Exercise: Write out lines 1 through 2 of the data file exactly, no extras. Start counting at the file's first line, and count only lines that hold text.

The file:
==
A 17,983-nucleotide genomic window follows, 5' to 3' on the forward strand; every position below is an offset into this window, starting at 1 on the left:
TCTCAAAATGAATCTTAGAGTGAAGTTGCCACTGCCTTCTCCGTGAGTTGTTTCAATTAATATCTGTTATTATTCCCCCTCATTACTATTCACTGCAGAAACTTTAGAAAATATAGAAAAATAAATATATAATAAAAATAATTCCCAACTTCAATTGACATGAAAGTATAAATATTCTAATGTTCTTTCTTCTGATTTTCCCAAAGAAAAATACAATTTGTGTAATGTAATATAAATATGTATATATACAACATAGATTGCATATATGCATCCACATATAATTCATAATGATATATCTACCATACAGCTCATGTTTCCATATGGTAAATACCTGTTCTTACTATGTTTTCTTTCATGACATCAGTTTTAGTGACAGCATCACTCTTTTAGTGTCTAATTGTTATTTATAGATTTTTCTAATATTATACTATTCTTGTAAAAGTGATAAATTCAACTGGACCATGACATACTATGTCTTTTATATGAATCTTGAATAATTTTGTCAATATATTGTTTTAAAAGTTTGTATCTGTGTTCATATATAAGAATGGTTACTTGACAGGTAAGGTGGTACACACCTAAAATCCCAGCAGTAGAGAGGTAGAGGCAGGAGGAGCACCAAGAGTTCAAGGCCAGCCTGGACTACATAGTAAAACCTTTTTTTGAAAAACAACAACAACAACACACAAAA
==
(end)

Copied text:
A 17,983-nucleotide genomic window follows, 5' to 3' on the forward strand; every position below is an offset into this window, starting at 1 on the left:
TCTCAAAATGAATCTTAGAGTGAAGTTGCCACTGCCTTCTCCGTGAGTTGTTTCAATTAATATCTGTTATTATTCCCCCTCATTACTATTCACTGCAGAAACTTTAGAAAATATAGAAAAATAAATATATAATAAAAATAATTCCCAACTTCAATTGACATGAAAGTATAAATATTCTAATGTTCTTTCTTCTGATTTTCCCAAAGAAAAATACAATTTGTGTAATGTAATATAAATATGTATATATACAACATAGATTGCATATATGCATCCACATATAATTCATAATGATATATCTACCATACAGCTCATGTTTCCATATGGTAAATACCTGTTCTTACTATGTTTTCTTTCATGACATCAGTTTTAGTGACAGCATCACTCTTTTAGTGTCTAATTGTTATTTATAGATTTTTCTAATATTATACTATTCTTGTAAAAGTGATAAATTCAACTGGACCATGACATACTATGTCTTTTATATGAATCTTGAATAATTTTGTCAATATATTGTTTTAAAAGTTTGTATCTGTGTTCATATATAAGAATGGTTACTTGACAGGTAAGGTGGTACACACCTAAAATCCCAGCAGTAGAGAGGTAGAGGCAGGAGGAGCACCAAGAGTTCAAGGCCAGCCTGGACTACATAGTAAAACCTTTTTTTGAAAAACAACAACAACAACACACAAAA